THE BRITISH LIBRARY

Medieval manuscripts blog

10 June 2013

Princes, Be Good!

Celebrating the 700th anniversary of Boccaccio's birth with John Lydgate's Fall of Princes.

John Lydgate's Fall of Princes is a version of Giovanni Boccaccio's Latin prose De casibus vivorum et feminarum illustrium, in English verse, via the intermediary French translation by Laurent de Premierfait, De cas des nobles hommes et femmes (c. 1409).  Lydgate was a poet and the prior of Hatfield Regis.  He wrote the Fall of Princes between 1431 and 1439 as a commission for Humphrey, duke of Gloucester.

Boccaccio's original poem, written between 1355 and 1360 with modifications up to 1375, is a treatise in nine books on the caprice of Fortuna (Fortune).  The author recounts tragic events in the lives of notable men and women from biblical, classical, and medieval history, from the Fall of Adam and Eve to the capture of King John of France by the English at Poitiers in 1356. Through the stories, De casibus provided moral lessons for readers, demonstrating both models of virtue and examples of vice to avoid.

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Miniature of two Benedictine monks kneeling before St Edmund enthroned; John Lydgate is identified as the monk on the right who holds a scroll reading 'dann Iohn lydgate'.  From John Lydgate's Fall of Princes, England (Bury St Edmunds?), c. 1450 - c. 1460, Harley MS 1766, f. 5r

In his Fall of Princes, Lydgate did not simply translate Boccaccio's De casibus. Influenced by Premierfait's French translation of the text, as well as his own studies, Lydgate added stories from other authors including Ovid, Petrarch, Chaucer, and Gower.  Focusing on the results of evil-doing in particular, the Fall of Princes became a kind of manual of advice for rulers on how to regulate their own lives and moral behaviour.  Lydgate's poem proved to be tremendously popular; a remarkable number of copies of the text were made in the second half of the fifteenth century.  38 manuscript versions and nine fragments are currently known, as well as some extracts included in other manuscripts.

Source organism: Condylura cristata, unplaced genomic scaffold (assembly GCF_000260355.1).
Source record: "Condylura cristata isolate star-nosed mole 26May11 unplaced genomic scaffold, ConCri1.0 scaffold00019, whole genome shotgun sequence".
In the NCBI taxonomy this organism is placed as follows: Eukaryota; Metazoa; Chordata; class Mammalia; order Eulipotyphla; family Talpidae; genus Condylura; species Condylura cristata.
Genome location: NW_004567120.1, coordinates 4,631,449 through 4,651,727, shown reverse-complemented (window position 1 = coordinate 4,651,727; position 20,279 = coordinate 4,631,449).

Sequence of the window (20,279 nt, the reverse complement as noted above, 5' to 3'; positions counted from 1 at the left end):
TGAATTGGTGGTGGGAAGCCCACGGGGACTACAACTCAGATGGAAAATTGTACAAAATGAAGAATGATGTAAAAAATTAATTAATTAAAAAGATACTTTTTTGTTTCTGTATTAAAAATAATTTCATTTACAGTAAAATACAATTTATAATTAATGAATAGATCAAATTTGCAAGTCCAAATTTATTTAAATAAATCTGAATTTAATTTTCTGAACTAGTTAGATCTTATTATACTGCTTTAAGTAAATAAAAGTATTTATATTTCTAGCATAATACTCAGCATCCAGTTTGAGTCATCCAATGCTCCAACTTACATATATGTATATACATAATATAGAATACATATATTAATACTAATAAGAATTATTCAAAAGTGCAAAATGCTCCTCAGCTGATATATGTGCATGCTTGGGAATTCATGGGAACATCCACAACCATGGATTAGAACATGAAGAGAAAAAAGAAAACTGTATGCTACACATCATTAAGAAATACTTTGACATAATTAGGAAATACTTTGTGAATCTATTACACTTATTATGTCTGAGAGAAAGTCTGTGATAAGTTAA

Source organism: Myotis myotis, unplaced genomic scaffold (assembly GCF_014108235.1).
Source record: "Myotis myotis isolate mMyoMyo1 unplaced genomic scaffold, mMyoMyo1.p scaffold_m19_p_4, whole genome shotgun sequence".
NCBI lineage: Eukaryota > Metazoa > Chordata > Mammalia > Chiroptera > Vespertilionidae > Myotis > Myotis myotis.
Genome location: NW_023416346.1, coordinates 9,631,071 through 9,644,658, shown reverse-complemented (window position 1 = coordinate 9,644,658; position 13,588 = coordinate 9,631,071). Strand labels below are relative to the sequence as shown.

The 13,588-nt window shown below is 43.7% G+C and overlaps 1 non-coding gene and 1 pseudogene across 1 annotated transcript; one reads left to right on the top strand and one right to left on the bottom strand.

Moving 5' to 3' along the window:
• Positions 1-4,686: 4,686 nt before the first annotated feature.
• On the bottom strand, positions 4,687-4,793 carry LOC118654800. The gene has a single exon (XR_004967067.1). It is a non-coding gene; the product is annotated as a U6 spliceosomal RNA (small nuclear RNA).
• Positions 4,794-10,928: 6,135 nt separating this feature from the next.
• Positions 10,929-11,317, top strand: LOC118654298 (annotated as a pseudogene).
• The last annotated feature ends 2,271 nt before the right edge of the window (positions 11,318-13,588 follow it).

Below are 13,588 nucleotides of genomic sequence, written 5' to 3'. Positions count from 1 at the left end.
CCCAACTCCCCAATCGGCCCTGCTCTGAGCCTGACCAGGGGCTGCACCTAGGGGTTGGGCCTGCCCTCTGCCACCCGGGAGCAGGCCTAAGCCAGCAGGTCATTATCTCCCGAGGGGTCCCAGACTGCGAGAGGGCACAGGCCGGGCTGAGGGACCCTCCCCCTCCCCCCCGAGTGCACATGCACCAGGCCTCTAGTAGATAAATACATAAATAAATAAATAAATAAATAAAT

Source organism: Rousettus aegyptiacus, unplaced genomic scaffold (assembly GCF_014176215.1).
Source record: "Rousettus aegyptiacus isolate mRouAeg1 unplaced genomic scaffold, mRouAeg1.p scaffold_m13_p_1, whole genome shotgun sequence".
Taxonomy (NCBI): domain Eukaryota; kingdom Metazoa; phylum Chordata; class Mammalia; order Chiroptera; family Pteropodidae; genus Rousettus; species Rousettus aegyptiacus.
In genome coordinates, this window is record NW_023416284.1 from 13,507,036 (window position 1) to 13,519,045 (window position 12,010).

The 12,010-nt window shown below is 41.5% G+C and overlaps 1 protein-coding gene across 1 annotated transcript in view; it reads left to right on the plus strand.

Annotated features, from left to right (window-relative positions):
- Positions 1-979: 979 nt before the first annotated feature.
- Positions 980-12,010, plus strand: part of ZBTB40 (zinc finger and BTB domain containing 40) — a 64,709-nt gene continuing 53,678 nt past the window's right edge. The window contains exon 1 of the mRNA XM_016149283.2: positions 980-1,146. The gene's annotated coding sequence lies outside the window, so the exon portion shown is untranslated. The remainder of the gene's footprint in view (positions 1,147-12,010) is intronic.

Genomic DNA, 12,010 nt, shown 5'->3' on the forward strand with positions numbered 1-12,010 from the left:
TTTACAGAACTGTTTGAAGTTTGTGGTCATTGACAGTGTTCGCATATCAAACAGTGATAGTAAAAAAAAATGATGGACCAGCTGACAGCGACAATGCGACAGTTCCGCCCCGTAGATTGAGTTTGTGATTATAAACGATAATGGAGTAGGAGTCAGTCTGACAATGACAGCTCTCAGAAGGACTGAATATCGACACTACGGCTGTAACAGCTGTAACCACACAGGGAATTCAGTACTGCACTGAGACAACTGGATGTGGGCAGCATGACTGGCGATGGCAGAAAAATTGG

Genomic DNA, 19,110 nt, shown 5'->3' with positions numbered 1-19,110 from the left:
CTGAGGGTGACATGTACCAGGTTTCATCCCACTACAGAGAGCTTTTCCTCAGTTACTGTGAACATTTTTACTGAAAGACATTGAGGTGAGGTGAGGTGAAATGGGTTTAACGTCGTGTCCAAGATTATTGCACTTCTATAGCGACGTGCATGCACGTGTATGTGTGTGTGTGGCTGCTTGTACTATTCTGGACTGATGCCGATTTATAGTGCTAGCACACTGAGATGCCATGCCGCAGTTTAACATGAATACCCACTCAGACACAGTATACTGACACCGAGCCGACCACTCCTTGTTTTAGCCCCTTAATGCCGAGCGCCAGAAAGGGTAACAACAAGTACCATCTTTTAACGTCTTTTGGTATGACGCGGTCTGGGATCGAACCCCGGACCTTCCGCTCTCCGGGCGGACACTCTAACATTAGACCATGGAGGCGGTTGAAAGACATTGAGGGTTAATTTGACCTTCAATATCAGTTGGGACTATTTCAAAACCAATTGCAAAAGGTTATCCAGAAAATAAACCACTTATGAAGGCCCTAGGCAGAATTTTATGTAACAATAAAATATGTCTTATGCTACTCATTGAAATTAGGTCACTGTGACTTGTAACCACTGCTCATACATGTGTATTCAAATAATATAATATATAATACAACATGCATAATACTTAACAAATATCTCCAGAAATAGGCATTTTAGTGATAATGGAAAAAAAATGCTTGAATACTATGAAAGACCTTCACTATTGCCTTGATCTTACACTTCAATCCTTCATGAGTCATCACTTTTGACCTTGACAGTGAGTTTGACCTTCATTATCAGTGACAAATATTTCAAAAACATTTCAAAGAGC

Here are some of our favourite miniatures from an illustrated copy of the Fall of Princes made c. 1450-1460, now Harley MS 1766.  This copy was made about ten years after the poem was written by Lydgate, and was produced by the Edmund-Fremund Scribe and a team of local artists, probably in the Benedictine Abbey of Bury St Edmunds in Suffolk.  The manuscript is beautifully decorated with 156 marginal miniatures accompanying various episodes in the text.  Many of these miniatures depict the tragic deaths of the characters described, which include suicides, hangings, stabbings, and various kinds of fatal falls.

Harley MS 1766 f. 13 K017974
Miniature of the Explusion of Adam and Eve from Paradise, from John Lydgate's Fall of Princes, England (Bury St Edmunds?), c. 1450 - c. 1460, Harley MS 1766, f. 13r

Harley MS 1766 f. 48 K060555
Miniature of Oedipus, dressed in royal garments, tearing out his own eyes, from John Lydgate's Fall of Princes, England (Bury St Edmunds?), c. 1450 - c. 1460, Harley MS 1766, f. 48r

Harley MS 1766 f. 50 K060699
Miniature of Jocasta, Queen of Thebes, committing suicide after realising that Oedipus was 'her own husband and son both', from John Lydgate's Fall of Princes, England (Bury St Edmunds?), c. 1450 - c. 1460, Harley MS 1766, f. 50r

Harley MS 1766 f. 117 K024321
Miniature of Sardanapalus, the last king of Assyria, reputed to be a decadent and lascivious ruler, represented throwing himself from the doorway of his palace into a fire, from John Lydgate's Fall of Princes, England (Bury St Edmunds?), c. 1450 - c. 1460, Harley MS 1766, f. 117r

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Miniature of Haman, minister of the Persian empire under King Ahasuerus, being hanged from the same pole that he had set up to kill Mordecai (from Esther 7:10), from John Lydgate's Fall of Princes, England (Bury St Edmunds?), c. 1450 - c. 1460, Harley MS 1766, f. 141v

Harley MS 1766 f. 217 K045902
Miniature of King Arthur, the figure of an ideal king, enthroned in royal robes, receiving emissaries from Rome, from John Lydgate's Fall of Princes, England (Bury St Edmunds?), c. 1450 - c. 1460, Harley MS 1766, f. 217r

 

You can read more about this manuscript in: Henry Bergen, Lydgate's Fall of Princes, 4 vol. (London, 1924-27); Giovanni Boccaccio: Catalogue of an Exhibition held in the Reference Division of the British Library 3 October to 31 December 1975 (London, 1975), no. 39; Kathleen L. Scott, Later Gothic Manuscripts 1390-1490, A Survey of Manuscripts Illuminated in the British Isles, 6, 2 vols. (London, 1996), no. 110; Sarah L. Pittaway, 'The Political Appropriation of Lydgate's Fall of Princes: A Manuscript Study of British Library, MS Harley 1766' (unpublished doctoral dissertation, University of Birmingham, 2011) [passim].

- Maria Alicia Trivigno 

Comments

I think this is the first time I've been referenced - very exciting!

Could you correct the spelling of my surname in the reference though please? It should be Pittaway. Thanks :)

Dear Dr Pittaway, apologies for the error, which has been corrected! Much appreciated... SJB

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